The federal Public Utilities Regulatory Policies Act (PURPA) was passed in 1978 as way to diversify the country’s energy portfolio and allow renewable energy to compete with fossil fuels, especially in states with weak or no renewable mandates. It requires electric utilities to purchase the output from cogeneration and small power production qualifying facilities (QFs) up to 80 megawatts (MW) at a cost lower than the utility would incur by supplying the power itself, known as the ‘avoided cost.’ Although PURPA has been almost irrelevant to the wind and solar industries because of the steep cost of the technology, the last decade has represented a major decline in costs and therefore, an increased dependency on this regulation by renewable developers. The cost of solar energy in particular has fallen, with utility-scale PV costing approximately $1.42 per watt for a 100 MW fixed-tilt system in Q1 2016, which represents a 20 percent decrease from 2015 and a 68 percent decrease from 2009, according to the National Renewable Energy Laboratory. This reduction has contributed to the fact that PURPA will be a significant driver of utility solar PV capacity additions in 2017.
North Carolina illustrates this emergence of solar growth through PURPA, but also the risk in exclusively depending upon this regulatory construct. The Solar Energy Industries Association has identified the state as the nation’s second largest solar market behind California, with 3016 MW of installed solar capacity through 2016. Coupled with this increase in PURPA projects, however, comes resistance from utilities. Most recently, Duke Energy sought approval from the North Carolina Public Utilities Commission to amend the PURPA rules, as each state has the ability to implement the PURPA rules accordingly. Duke requested to limit fixed price contracts to solar and other non-hydro projects less than one MW, reduce the term length from fifteen to ten years, and adjust the energy rates every two years. Further, they proposed to use a competitive bidding process instead of fixed price contracts for larger projects. Similarly, the Montana Public Service Commission granted NorthWestern Energy’s request to temporarily suspend guaranteed rates for small solar projects in June of 2016, requiring developers to negotiate power purchase agreements on a case-by-case basis.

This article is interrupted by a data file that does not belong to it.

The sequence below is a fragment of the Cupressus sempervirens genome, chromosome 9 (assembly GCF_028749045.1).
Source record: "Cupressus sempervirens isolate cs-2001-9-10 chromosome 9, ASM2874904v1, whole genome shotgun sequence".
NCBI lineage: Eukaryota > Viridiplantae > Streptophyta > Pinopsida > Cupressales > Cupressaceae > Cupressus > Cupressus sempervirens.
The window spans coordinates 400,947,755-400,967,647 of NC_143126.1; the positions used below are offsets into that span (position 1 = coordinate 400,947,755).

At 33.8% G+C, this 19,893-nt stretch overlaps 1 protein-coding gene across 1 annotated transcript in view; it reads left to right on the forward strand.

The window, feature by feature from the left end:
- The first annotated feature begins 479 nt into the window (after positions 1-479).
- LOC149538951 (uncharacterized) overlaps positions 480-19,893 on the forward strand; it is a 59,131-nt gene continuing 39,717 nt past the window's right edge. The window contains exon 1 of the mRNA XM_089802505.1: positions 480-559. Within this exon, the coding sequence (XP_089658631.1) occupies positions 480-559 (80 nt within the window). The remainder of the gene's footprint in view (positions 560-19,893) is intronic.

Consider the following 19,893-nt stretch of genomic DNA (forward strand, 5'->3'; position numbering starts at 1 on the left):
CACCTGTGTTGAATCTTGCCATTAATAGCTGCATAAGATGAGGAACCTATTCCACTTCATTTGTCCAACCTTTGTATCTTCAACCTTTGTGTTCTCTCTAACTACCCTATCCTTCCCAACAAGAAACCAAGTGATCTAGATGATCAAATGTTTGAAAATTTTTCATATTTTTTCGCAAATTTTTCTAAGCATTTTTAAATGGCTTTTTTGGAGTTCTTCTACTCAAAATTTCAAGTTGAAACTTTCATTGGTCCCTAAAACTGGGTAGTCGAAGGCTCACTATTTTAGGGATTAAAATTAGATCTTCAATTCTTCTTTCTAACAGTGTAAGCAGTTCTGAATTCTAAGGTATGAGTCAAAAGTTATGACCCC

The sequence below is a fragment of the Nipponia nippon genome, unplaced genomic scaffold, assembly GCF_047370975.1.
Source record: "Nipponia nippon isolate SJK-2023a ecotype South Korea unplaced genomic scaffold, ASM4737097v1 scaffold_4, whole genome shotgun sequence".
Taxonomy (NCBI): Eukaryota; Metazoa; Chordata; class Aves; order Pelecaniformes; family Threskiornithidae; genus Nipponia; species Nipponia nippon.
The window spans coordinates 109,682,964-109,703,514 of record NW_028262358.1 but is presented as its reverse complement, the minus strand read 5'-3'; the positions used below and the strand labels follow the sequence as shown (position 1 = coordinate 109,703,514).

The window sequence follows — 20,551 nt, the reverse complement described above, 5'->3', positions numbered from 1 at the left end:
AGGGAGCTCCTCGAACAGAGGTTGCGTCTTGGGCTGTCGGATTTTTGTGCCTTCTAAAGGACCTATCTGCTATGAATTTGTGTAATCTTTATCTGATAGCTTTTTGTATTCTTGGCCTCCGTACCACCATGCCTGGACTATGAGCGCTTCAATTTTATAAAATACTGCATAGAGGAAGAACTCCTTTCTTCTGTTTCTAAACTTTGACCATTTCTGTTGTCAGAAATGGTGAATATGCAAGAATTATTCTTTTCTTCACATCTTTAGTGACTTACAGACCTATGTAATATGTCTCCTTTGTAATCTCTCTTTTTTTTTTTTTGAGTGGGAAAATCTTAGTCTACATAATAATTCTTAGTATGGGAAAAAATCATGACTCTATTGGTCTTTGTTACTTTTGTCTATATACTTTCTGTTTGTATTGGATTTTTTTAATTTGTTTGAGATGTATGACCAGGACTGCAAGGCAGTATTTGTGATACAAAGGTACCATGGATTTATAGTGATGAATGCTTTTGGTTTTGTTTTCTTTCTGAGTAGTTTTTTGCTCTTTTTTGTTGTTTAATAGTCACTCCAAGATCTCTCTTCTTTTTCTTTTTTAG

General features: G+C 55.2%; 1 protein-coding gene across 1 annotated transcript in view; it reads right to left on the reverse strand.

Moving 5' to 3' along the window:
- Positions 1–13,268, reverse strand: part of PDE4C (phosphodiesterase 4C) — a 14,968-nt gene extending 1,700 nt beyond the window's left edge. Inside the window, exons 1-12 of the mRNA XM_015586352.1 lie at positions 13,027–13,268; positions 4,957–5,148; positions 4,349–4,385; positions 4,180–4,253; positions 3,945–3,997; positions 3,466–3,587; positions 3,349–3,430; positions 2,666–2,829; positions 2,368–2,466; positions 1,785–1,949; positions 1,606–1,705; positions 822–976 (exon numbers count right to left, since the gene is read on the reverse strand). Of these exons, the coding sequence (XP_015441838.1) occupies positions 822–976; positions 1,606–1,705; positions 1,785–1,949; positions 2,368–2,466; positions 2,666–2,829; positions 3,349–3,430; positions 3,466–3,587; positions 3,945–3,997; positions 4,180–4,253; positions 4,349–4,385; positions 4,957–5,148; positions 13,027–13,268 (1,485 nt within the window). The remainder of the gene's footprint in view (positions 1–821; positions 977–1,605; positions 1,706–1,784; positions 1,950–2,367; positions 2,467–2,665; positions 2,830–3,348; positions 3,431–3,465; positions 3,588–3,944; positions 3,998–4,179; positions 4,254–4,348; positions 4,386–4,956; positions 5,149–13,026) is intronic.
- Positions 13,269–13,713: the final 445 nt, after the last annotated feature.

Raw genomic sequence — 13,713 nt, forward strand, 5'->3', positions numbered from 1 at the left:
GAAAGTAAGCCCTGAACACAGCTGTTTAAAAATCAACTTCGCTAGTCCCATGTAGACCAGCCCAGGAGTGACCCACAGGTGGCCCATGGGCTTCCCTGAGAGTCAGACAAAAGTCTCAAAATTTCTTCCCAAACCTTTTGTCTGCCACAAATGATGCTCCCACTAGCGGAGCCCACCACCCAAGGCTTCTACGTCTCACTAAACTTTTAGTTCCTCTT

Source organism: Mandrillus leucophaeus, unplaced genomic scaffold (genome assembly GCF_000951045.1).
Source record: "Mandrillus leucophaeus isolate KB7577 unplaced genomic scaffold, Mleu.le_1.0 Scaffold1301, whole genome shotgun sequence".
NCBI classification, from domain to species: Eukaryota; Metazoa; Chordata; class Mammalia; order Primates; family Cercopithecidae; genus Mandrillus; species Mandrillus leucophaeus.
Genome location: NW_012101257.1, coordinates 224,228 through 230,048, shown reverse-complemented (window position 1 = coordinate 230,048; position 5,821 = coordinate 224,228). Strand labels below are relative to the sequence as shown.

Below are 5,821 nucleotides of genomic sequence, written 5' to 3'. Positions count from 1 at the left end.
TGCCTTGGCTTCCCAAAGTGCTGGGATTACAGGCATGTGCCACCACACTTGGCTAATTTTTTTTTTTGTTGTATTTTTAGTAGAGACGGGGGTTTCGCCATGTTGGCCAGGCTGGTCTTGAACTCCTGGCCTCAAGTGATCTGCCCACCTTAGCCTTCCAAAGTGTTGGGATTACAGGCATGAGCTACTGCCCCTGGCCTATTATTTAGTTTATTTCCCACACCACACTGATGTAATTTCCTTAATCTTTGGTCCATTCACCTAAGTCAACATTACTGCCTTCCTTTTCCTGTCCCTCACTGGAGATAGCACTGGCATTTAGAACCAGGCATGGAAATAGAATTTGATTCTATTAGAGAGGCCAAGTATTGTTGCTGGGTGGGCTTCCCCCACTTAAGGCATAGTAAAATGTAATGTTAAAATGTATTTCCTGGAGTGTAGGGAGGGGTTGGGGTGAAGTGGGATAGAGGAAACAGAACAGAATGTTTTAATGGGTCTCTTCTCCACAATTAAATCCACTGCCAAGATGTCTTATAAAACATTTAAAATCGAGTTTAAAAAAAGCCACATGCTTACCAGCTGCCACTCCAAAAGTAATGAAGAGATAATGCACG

Despite efforts by developers to prove the PSC and NorthWestern did not act in a way that is consistent with PURPA’s regulations and ask the Federal Energy Regulatory Commission (FERC) to intervene, FERC declined to launch an enforcement action. With more utilities fighting PURPA, there remains uncertainty over whether investors and renewable developers will still have the long-term assurance needed to finance a project. Despite this hindrance, there are other opportunities for developers to originate long-term contracts without PURPA; competitive bidding processes and bilateral transactions with utilities, cooperatives, and municipalities, as well as corporates, all serve as viable alternatives. GP Energy Management, an outsourced trading and risk management desk, specializes in creating unique project origination plans tailoring them to the project specific location and market. Please contact us to learn more, or to receive a free consultation: email@example.com.
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